Dreading Easter

eggsI love Easter.  It’s my favorite religious holiday: solemnity, rejoicing and all.  And yet… I also dread its arrival.  I don’t dread it to the point that I sweat blood and beg for the Father to take this cup away from me, but I am unhappy the two weeks leading up to Easter, as much as I enjoy Holy Week.  Why?  Ultimately, the reason is people online.

We all know the Internet exposes the moldiest, most festering corners of humanity and human nature.  Every day there’s another story, making that fact of life all too apparent.  In that context, my complaint is trivial, but that does not lessen the amount of distress it causes.  Right before Easter, the Internet explodes.

People who tend to be very overtly Christian go all out with their hellfire, brimstone, “type ‘Amen’ if you don’t want Satan to win” and all that ranges from obnoxious, to ridiculous, to reprehensible.  Everyone has seen the memes on Facebook, Twitter, and other social media forums.

And everyone has seen the other side—that of the overtly anti-religion.  Out of the woodwork come of the accusations of peddling torture-porn, traumatizing children, along with the usual taunts and demands for proof.  The obnoxious, the ridiculous, the reprehensible… again!

If nothing else, it reminds one how easily a crowd can go from cheering to howling for blood—an admittedly seasonal reminder.  And it conjures up the oft-appropriated words of the late Rodney King; “Can’t we all just get along?”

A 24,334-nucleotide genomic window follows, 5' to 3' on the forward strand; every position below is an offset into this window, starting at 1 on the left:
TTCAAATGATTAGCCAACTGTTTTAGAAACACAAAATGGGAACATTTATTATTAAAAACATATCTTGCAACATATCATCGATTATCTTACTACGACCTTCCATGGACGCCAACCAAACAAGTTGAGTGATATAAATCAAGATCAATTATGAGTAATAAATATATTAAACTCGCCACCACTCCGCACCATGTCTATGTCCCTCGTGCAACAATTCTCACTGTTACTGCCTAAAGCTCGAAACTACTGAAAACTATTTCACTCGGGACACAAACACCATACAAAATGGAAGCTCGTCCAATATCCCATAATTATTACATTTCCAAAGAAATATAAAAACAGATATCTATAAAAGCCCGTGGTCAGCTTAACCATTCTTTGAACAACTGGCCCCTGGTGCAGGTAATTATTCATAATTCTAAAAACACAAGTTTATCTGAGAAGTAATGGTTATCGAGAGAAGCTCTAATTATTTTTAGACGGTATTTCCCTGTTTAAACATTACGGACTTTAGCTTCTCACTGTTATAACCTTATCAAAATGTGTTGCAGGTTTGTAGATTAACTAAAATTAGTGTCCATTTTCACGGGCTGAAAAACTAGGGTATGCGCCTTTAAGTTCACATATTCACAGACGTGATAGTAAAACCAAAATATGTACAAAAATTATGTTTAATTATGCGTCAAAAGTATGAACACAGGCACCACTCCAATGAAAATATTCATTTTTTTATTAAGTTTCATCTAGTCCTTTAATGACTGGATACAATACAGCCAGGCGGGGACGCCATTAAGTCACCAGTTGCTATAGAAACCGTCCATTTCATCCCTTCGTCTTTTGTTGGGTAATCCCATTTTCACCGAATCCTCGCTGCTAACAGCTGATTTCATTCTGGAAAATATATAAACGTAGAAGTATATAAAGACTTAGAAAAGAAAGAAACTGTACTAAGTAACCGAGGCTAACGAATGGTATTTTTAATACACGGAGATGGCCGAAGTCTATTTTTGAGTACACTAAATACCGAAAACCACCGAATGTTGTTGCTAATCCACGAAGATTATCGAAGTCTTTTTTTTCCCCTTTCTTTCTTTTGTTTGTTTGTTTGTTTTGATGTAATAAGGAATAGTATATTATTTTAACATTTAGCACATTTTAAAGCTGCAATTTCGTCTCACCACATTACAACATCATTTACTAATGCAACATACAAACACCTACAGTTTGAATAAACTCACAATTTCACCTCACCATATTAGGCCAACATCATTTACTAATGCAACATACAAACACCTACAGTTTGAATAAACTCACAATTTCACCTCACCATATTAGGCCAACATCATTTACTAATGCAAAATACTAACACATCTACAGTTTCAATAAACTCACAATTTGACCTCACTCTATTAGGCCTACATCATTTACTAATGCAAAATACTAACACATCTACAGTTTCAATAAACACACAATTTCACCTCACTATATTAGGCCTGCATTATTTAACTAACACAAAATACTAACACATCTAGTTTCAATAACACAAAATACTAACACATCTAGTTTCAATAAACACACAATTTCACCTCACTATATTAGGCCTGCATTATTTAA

To that, the answer seems, at least superficially, to be no.

But it doesn’t have to be like that. At Easter, or at any other time. I offer no great words of wisdom for everyone to throw down the knives and let peace begin (although I have opinions). I offer no defense of the people who call themselves “Christian” and cause very real harm to innocent people because they think they are right (again, seasonal… the Pharisees and Scribes thought they were right. Pilate just wanted to go back to bed), and everyone probably knows who I’m talking about. Their exploits are plastered all over that self-same Internet.

Still, it is worth remembering that there are plenty of people not causing harm with their observance of the most important holiday in the calendar, and that the observance of Easter is nowhere near as obnoxious as Christmas tends to get. And even though I’ve probably already fallen into the #notall pit already, it’s important for bleeding everyone to step back, determine whether there is a clear and present danger, and when there’s not, to shut up and let live (especially when you’re at the top of the social food chain). For Christians, it means letting practitioners of other religions or people with no religion go about their business without trying to convert them, or announcing their damnation. No matter what you think… it’s not helping, and yes, just up and telling someone that they’re going to burn in hell is in fact aggressive/bullying/uncalled-for and just generally not copasheshy.

The evangelism problem isn’t as big outside of Christianity, but the sentiment goes for the other groups, including the not and/or anti-religious.

Now I change focus to directly address my extended family by religion (aka fellow Christians). Today is the second day of Lent. There’s over a month now until the Resurrection. Let us Christians especially make it our priority not to be obnoxious, ridiculous, and certainly not reprehensible this and all seasons. We should and often do know better than that.

The Internet will thank you (in secret), and all our hearts will be softened by the lack of confrontation and annoyance. Thus we can appreciate the miracle better when the time comes. Isn’t that better than another electronic chain letter?